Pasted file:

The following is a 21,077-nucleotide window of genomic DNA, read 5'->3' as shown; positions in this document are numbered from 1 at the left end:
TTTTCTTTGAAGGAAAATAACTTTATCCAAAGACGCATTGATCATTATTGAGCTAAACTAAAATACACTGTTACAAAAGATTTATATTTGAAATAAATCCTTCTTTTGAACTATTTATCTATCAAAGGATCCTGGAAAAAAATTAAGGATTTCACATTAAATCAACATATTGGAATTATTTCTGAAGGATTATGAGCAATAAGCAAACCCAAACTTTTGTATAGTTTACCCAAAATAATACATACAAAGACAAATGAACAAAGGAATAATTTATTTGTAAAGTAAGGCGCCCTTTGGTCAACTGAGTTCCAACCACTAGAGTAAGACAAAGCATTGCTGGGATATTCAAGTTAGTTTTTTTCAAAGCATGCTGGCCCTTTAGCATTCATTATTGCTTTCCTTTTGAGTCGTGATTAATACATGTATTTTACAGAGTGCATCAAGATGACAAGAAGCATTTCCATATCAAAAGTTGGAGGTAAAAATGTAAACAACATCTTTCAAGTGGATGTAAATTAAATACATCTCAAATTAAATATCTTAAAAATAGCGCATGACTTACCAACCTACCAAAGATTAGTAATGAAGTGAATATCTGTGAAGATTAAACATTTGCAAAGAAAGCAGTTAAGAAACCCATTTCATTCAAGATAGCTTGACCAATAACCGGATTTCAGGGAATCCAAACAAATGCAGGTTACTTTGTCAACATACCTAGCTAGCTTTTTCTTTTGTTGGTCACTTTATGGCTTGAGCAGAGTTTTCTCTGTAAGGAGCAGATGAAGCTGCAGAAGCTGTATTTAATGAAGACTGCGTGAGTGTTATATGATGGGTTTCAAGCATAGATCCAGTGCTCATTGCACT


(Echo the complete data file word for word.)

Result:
The following is a 21,077-nucleotide window of genomic DNA, read 5'->3' as shown; positions in this document are numbered from 1 at the left end:
TTTTCTTTGAAGGAAAATAACTTTATCCAAAGACGCATTGATCATTATTGAGCTAAACTAAAATACACTGTTACAAAAGATTTATATTTGAAATAAATCCTTCTTTTGAACTATTTATCTATCAAAGGATCCTGGAAAAAAATTAAGGATTTCACATTAAATCAACATATTGGAATTATTTCTGAAGGATTATGAGCAATAAGCAAACCCAAACTTTTGTATAGTTTACCCAAAATAATACATACAAAGACAAATGAACAAAGGAATAATTTATTTGTAAAGTAAGGCGCCCTTTGGTCAACTGAGTTCCAACCACTAGAGTAAGACAAAGCATTGCTGGGATATTCAAGTTAGTTTTTTTCAAAGCATGCTGGCCCTTTAGCATTCATTATTGCTTTCCTTTTGAGTCGTGATTAATACATGTATTTTACAGAGTGCATCAAGATGACAAGAAGCATTTCCATATCAAAAGTTGGAGGTAAAAATGTAAACAACATCTTTCAAGTGGATGTAAATTAAATACATCTCAAATTAAATATCTTAAAAATAGCGCATGACTTACCAACCTACCAAAGATTAGTAATGAAGTGAATATCTGTGAAGATTAAACATTTGCAAAGAAAGCAGTTAAGAAACCCATTTCATTCAAGATAGCTTGACCAATAACCGGATTTCAGGGAATCCAAACAAATGCAGGTTACTTTGTCAACATACCTAGCTAGCTTTTTCTTTTGTTGGTCACTTTATGGCTTGAGCAGAGTTTTCTCTGTAAGGAGCAGATGAAGCTGCAGAAGCTGTATTTAATGAAGACTGCGTGAGTGTTATATGATGGGTTTCAAGCATAGATCCAGTGCTCATTGCACT